What is this wonder drug? A chocolate bar.
The far-reaching study looked at the chocolate-eating habits and heart health of 55,000 Danes. Specifically, they were looking at the rate of atrial fibrillation, when different parts of the heart beat at different rhythms. Atrial fibrillation affects 2-3 percent of people in developed countries and is linked to countless heart conditions.
The study found that the adults who ate chocolate at least once a month had a rate of atrial fibrillation 17 percent lower than those who ate it less frequently. Those who ate chocolate with moderate frequency, eight to 24 times a month, were 20 percent less likely to suffer from the arrhythmia, and those who ate chocolate more often than that were 16 percent less likely.
"As part of a healthy diet, moderate intake of chocolate is a healthy snack choice," lead author Elizabeth Mostofsky told Reuters. Dark chocolate is best, as it has more of the beneficial cocoa and less milk, sugar and fat.
There was no proof that the chocolate eating led to the lower rate of atrial fibrillation, however. It may be a spurious relationship, where a correlation between two phenomena is taken to mean that one has caused the other. For instance, per capita cheese consumption closely correlates with the number of people who are killed when they become tangled in their bedsheets, but that doesn't mean cheese-eating makes bed sheets more dangerous.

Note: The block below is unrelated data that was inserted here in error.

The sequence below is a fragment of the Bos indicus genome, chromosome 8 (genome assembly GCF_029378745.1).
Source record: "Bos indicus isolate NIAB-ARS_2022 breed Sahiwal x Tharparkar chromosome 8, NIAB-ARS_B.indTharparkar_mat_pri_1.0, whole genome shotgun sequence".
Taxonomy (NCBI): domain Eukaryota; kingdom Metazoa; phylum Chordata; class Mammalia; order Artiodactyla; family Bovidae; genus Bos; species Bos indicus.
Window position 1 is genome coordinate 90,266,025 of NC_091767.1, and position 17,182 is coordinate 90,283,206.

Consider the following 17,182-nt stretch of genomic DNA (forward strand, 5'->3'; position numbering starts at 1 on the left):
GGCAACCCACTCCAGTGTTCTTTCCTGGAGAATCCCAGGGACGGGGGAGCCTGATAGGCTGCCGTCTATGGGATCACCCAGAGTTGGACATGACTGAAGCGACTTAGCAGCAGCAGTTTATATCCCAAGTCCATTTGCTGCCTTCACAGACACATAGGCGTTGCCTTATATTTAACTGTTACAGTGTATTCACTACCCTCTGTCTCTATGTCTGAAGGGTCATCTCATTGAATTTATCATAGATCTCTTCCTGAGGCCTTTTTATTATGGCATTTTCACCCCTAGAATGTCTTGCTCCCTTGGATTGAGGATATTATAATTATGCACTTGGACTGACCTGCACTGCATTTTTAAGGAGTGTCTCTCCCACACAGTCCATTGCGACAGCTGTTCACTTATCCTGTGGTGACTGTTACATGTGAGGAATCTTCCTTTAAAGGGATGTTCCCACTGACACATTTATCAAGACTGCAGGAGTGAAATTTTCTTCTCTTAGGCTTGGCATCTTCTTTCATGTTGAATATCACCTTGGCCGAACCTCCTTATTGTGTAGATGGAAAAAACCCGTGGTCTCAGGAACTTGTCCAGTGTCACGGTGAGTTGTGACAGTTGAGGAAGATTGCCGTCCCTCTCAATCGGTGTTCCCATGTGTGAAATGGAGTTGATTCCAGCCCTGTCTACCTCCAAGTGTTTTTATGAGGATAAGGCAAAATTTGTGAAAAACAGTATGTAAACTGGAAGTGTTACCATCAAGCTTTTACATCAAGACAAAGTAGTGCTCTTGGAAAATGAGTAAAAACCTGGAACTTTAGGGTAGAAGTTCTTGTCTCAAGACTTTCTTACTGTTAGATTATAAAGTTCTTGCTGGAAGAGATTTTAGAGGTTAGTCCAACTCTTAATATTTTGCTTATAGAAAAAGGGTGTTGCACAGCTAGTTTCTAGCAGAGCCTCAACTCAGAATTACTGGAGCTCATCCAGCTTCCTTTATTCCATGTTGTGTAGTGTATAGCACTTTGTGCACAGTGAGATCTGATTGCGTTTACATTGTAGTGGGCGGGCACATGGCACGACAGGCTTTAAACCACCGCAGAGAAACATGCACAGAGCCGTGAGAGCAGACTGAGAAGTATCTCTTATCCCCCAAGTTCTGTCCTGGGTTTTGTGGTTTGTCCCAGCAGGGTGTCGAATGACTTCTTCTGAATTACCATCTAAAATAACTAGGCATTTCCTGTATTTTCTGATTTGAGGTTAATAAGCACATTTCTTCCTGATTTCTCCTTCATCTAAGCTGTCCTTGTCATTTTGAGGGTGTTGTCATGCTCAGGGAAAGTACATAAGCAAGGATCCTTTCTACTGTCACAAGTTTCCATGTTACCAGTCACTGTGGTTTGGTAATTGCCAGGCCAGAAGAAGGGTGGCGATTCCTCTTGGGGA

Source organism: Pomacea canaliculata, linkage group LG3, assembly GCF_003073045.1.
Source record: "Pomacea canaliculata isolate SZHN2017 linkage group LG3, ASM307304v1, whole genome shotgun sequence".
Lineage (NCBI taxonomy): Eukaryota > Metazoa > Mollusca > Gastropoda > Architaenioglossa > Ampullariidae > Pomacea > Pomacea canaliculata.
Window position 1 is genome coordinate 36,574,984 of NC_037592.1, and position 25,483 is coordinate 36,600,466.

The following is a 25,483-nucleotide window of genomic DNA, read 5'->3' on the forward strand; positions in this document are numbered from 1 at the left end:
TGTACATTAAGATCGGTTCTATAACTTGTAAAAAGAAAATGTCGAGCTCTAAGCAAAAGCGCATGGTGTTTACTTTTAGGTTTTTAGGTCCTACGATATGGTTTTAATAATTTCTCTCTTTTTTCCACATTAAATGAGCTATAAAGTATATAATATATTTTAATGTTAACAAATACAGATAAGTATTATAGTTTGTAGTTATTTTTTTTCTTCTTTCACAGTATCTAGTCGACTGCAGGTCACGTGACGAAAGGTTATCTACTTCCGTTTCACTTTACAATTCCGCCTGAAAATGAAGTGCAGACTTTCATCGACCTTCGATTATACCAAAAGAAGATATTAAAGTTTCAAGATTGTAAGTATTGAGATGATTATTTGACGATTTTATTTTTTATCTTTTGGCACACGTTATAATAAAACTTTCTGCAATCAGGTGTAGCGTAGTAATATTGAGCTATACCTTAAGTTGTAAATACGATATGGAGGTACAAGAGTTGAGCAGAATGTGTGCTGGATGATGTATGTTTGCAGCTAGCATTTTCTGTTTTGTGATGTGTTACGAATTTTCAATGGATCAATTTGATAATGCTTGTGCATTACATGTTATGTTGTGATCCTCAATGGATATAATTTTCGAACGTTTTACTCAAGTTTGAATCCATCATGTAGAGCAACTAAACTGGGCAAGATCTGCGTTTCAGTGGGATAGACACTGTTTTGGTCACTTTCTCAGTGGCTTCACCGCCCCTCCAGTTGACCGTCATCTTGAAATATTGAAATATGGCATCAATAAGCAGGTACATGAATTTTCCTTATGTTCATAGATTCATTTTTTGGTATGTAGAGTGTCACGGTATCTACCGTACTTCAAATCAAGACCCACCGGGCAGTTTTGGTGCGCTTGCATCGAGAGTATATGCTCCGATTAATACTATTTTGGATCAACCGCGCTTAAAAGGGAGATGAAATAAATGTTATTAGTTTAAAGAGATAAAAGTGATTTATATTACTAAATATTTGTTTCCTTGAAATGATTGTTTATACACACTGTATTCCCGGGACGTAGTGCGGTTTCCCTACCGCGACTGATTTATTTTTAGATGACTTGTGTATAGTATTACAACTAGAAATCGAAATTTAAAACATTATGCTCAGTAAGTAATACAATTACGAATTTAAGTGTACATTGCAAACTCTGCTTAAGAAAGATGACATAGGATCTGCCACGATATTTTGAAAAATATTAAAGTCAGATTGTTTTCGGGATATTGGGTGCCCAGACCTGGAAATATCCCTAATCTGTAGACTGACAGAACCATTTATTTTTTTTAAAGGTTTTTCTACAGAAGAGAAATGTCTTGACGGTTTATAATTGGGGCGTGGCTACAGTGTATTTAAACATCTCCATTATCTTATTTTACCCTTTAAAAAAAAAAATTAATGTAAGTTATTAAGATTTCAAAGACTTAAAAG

Assuming that your Hershey's bar is indeed a prophylactic against atrial fibrillation, it isn't clear what in chocolate causes this trend. Chocolate contains a poorly understood organic compound known as flavanol which may reduce tissue inflammation. This would prevent damage to heart tissue, the believed cause of atrial fibrillation.
The data also found that those who regularly ate chocolate had lower BMIs than those who ate it less. Experts do believe that to be a spurious relationship. "It's very likely — if I had to bet — that these people were more physically active," said Alice Lichtenstein, director and senior scientist at the Cardiovascular Nutrition Laboratory at Tufts University in Boston, who was not involved in the research.